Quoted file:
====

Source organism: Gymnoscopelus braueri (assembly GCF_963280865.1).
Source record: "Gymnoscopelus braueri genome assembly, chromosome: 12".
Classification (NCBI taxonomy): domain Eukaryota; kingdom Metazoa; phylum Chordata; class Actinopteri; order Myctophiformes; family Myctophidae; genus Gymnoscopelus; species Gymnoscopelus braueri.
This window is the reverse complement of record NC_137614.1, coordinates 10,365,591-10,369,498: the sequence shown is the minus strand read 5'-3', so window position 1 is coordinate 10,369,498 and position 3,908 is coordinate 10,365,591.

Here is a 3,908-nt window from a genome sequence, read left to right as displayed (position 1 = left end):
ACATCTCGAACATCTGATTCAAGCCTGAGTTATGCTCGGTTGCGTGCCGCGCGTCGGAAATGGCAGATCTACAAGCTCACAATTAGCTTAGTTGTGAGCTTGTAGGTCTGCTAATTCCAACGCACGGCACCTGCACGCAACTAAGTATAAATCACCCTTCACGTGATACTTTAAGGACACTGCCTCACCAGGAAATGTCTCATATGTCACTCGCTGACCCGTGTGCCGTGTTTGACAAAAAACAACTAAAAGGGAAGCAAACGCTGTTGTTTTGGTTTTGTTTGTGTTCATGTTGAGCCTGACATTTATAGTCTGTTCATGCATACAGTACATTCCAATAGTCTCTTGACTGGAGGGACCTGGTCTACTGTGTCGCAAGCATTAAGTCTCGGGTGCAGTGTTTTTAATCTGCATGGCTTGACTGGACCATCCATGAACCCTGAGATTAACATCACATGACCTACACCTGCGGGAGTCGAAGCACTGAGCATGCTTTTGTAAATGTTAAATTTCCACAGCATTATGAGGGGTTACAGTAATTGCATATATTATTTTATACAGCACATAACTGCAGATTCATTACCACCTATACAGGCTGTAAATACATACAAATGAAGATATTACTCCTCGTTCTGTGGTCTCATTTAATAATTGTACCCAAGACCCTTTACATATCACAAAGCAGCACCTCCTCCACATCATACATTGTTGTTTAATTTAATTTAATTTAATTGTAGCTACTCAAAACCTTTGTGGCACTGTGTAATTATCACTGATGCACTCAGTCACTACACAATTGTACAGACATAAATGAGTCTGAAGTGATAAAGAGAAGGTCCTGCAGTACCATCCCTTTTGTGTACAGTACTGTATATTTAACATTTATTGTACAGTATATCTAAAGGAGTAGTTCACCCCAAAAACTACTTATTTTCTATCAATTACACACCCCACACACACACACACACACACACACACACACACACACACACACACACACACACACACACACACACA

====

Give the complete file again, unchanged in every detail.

Source organism: Gymnoscopelus braueri (assembly GCF_963280865.1).
Source record: "Gymnoscopelus braueri genome assembly, chromosome: 12".
Classification (NCBI taxonomy): domain Eukaryota; kingdom Metazoa; phylum Chordata; class Actinopteri; order Myctophiformes; family Myctophidae; genus Gymnoscopelus; species Gymnoscopelus braueri.
This window is the reverse complement of record NC_137614.1, coordinates 10,365,591-10,369,498: the sequence shown is the minus strand read 5'-3', so window position 1 is coordinate 10,369,498 and position 3,908 is coordinate 10,365,591.

Here is a 3,908-nt window from a genome sequence, read left to right as displayed (position 1 = left end):
ACATCTCGAACATCTGATTCAAGCCTGAGTTATGCTCGGTTGCGTGCCGCGCGTCGGAAATGGCAGATCTACAAGCTCACAATTAGCTTAGTTGTGAGCTTGTAGGTCTGCTAATTCCAACGCACGGCACCTGCACGCAACTAAGTATAAATCACCCTTCACGTGATACTTTAAGGACACTGCCTCACCAGGAAATGTCTCATATGTCACTCGCTGACCCGTGTGCCGTGTTTGACAAAAAACAACTAAAAGGGAAGCAAACGCTGTTGTTTTGGTTTTGTTTGTGTTCATGTTGAGCCTGACATTTATAGTCTGTTCATGCATACAGTACATTCCAATAGTCTCTTGACTGGAGGGACCTGGTCTACTGTGTCGCAAGCATTAAGTCTCGGGTGCAGTGTTTTTAATCTGCATGGCTTGACTGGACCATCCATGAACCCTGAGATTAACATCACATGACCTACACCTGCGGGAGTCGAAGCACTGAGCATGCTTTTGTAAATGTTAAATTTCCACAGCATTATGAGGGGTTACAGTAATTGCATATATTATTTTATACAGCACATAACTGCAGATTCATTACCACCTATACAGGCTGTAAATACATACAAATGAAGATATTACTCCTCGTTCTGTGGTCTCATTTAATAATTGTACCCAAGACCCTTTACATATCACAAAGCAGCACCTCCTCCACATCATACATTGTTGTTTAATTTAATTTAATTTAATTGTAGCTACTCAAAACCTTTGTGGCACTGTGTAATTATCACTGATGCACTCAGTCACTACACAATTGTACAGACATAAATGAGTCTGAAGTGATAAAGAGAAGGTCCTGCAGTACCATCCCTTTTGTGTACAGTACTGTATATTTAACATTTATTGTACAGTATATCTAAAGGAGTAGTTCACCCCAAAAACTACTTATTTTCTATCAATTACACACCCCACACACACACACACACACACACACACACACACACACACACACACACACACACACACACACACACA